The study of synesthesia may open a dialogue that reveals the unique way that each of us inwardly experiences language and the “personal code” that we have unconsciously evolved to represent it. Since the 1970s, learning-style theorists have recognized the importance of the unique mix of auditory, visual and kinetic elements in a given individual’s absorption of language. Learning-style testing is done to determine a student’s learning style, and teachers are encouraged to adapt their teaching methods based on a student’s individual style. However, current testing instruments have fallen short of providing insight into how language is apprehended. At present, we might consider whether an individual’s own awareness and description of his or her inner process could be more revealing — and perhaps of greater use. Could the results of any learning-style indicator have provided more insight into Nabokov’s mode of processing than Nabokov’s own description?

Synesthetic elements are common to all modes of language processing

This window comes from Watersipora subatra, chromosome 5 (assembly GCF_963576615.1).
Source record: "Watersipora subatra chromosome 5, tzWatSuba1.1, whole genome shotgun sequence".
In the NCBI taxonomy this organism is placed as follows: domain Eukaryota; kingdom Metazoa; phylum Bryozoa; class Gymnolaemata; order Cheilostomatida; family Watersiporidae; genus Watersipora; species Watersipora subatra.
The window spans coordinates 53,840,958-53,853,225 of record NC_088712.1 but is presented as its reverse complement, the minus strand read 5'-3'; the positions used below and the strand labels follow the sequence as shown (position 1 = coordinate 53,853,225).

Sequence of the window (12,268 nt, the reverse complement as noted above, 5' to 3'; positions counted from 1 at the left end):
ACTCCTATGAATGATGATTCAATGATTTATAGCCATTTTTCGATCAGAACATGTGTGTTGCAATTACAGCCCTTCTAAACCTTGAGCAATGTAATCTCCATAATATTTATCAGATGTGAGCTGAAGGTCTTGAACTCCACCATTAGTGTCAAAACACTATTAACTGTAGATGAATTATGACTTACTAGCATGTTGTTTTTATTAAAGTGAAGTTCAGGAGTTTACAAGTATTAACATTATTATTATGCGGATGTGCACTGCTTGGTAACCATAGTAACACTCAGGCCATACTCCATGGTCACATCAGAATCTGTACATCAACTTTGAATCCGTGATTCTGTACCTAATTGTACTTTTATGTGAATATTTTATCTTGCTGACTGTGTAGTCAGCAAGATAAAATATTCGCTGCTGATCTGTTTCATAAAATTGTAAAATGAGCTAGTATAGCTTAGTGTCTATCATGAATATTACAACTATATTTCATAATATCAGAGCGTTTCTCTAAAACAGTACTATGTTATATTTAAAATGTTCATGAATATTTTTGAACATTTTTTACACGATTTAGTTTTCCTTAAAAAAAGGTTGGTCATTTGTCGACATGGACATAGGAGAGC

The study of synesthetic modes of language processing may reveal something about the idiosyncratic nature of all language processing, because research indicates that all language processing contains sensory components.

It is important to understand that synesthetic perceptions do not always involve words triggering perceptions of color; they can also involve, among other combinations, sounds triggering perceptions of shapes. In his fascinating series of BBC Reith Lectures, titled “The Emerging Mind,” Dr. Ramachandran offers an example. Look at the two shapes below. Which shape is the kiki, and which shape is the booba?

Did you answer that the image on the left is the booba, the one on the right the kiki? If so, you have answered as 98 percent of the population does. But why do most of us answer like this? Because we are making a cross-sensory, synesthetic connection between sharpness of sound and sharpness of shape.

As Dr. Ramachandran explains, “Look at the kiki and look at the sound kiki. They both share one property, the kiki visual shape has a sharp inflexion and the sound kiki represented in your auditory cortex, the hearing centers in the brain, also has a sharp sudden inflexion of the sound and the brain performs a cross-modal synesthetic abstraction saying the only thing they have in common is the property of jaggedness. That’s why they’re both kiki …”

(Editor’s note: This article is from a past issue of Brain World magazine. If you enjoy this article, please support us with a print or digital subscription!)